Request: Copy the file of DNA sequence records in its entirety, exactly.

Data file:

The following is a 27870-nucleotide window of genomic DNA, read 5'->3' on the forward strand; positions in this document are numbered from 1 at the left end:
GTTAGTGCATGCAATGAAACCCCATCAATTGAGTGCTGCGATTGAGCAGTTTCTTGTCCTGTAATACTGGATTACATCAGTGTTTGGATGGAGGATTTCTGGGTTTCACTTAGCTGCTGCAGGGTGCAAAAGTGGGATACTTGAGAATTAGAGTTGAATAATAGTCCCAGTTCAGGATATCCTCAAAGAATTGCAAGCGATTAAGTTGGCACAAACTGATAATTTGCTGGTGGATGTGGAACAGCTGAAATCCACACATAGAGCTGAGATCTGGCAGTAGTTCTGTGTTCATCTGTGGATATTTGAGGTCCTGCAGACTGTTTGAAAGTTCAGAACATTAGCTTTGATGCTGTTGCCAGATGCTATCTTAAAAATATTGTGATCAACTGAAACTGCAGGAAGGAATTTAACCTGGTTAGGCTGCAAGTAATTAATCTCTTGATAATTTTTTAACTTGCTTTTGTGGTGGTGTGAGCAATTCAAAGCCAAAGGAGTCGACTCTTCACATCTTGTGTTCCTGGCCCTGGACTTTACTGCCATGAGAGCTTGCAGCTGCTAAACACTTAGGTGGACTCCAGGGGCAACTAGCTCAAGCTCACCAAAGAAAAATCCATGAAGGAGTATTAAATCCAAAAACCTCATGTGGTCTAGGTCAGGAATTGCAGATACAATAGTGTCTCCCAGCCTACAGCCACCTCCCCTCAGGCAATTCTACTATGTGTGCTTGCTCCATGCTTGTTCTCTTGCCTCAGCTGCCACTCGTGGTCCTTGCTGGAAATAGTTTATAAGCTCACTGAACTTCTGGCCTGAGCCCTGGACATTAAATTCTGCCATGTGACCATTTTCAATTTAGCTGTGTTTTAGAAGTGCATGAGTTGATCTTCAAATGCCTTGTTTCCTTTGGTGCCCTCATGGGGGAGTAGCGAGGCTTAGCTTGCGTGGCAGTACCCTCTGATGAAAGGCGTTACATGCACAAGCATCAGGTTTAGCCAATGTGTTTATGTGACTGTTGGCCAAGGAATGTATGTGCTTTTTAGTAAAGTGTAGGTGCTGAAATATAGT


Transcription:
The following is a 27870-nucleotide window of genomic DNA, read 5'->3' on the forward strand; positions in this document are numbered from 1 at the left end:
GTTAGTGCATGCAATGAAACCCCATCAATTGAGTGCTGCGATTGAGCAGTTTCTTGTCCTGTAATACTGGATTACATCAGTGTTTGGATGGAGGATTTCTGGGTTTCACTTAGCTGCTGCAGGGTGCAAAAGTGGGATACTTGAGAATTAGAGTTGAATAATAGTCCCAGTTCAGGATATCCTCAAAGAATTGCAAGCGATTAAGTTGGCACAAACTGATAATTTGCTGGTGGATGTGGAACAGCTGAAATCCACACATAGAGCTGAGATCTGGCAGTAGTTCTGTGTTCATCTGTGGATATTTGAGGTCCTGCAGACTGTTTGAAAGTTCAGAACATTAGCTTTGATGCTGTTGCCAGATGCTATCTTAAAAATATTGTGATCAACTGAAACTGCAGGAAGGAATTTAACCTGGTTAGGCTGCAAGTAATTAATCTCTTGATAATTTTTTAACTTGCTTTTGTGGTGGTGTGAGCAATTCAAAGCCAAAGGAGTCGACTCTTCACATCTTGTGTTCCTGGCCCTGGACTTTACTGCCATGAGAGCTTGCAGCTGCTAAACACTTAGGTGGACTCCAGGGGCAACTAGCTCAAGCTCACCAAAGAAAAATCCATGAAGGAGTATTAAATCCAAAAACCTCATGTGGTCTAGGTCAGGAATTGCAGATACAATAGTGTCTCCCAGCCTACAGCCACCTCCCCTCAGGCAATTCTACTATGTGTGCTTGCTCCATGCTTGTTCTCTTGCCTCAGCTGCCACTCGTGGTCCTTGCTGGAAATAGTTTATAAGCTCACTGAACTTCTGGCCTGAGCCCTGGACATTAAATTCTGCCATGTGACCATTTTCAATTTAGCTGTGTTTTAGAAGTGCATGAGTTGATCTTCAAATGCCTTGTTTCCTTTGGTGCCCTCATGGGGGAGTAGCGAGGCTTAGCTTGCGTGGCAGTACCCTCTGATGAAAGGCGTTACATGCACAAGCATCAGGTTTAGCCAATGTGTTTATGTGACTGTTGGCCAAGGAATGTATGTGCTTTTTAGTAAAGTGTAGGTGCTGAAATATAGT